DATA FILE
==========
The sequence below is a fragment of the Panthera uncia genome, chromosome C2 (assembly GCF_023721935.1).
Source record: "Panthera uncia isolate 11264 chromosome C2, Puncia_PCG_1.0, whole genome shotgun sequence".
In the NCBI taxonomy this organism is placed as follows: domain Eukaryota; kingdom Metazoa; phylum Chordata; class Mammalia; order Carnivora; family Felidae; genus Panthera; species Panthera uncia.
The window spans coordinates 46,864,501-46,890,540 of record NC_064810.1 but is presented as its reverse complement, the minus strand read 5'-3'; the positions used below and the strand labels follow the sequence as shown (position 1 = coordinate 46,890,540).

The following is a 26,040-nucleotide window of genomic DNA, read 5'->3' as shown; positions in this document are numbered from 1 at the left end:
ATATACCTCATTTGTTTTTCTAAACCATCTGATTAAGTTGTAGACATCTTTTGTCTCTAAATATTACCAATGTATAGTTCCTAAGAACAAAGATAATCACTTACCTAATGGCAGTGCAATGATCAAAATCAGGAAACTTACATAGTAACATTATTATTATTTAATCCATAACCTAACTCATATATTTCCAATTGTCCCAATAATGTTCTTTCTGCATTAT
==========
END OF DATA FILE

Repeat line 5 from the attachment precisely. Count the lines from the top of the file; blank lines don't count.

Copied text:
The following is a 26,040-nucleotide window of genomic DNA, read 5'->3' as shown; positions in this document are numbered from 1 at the left end: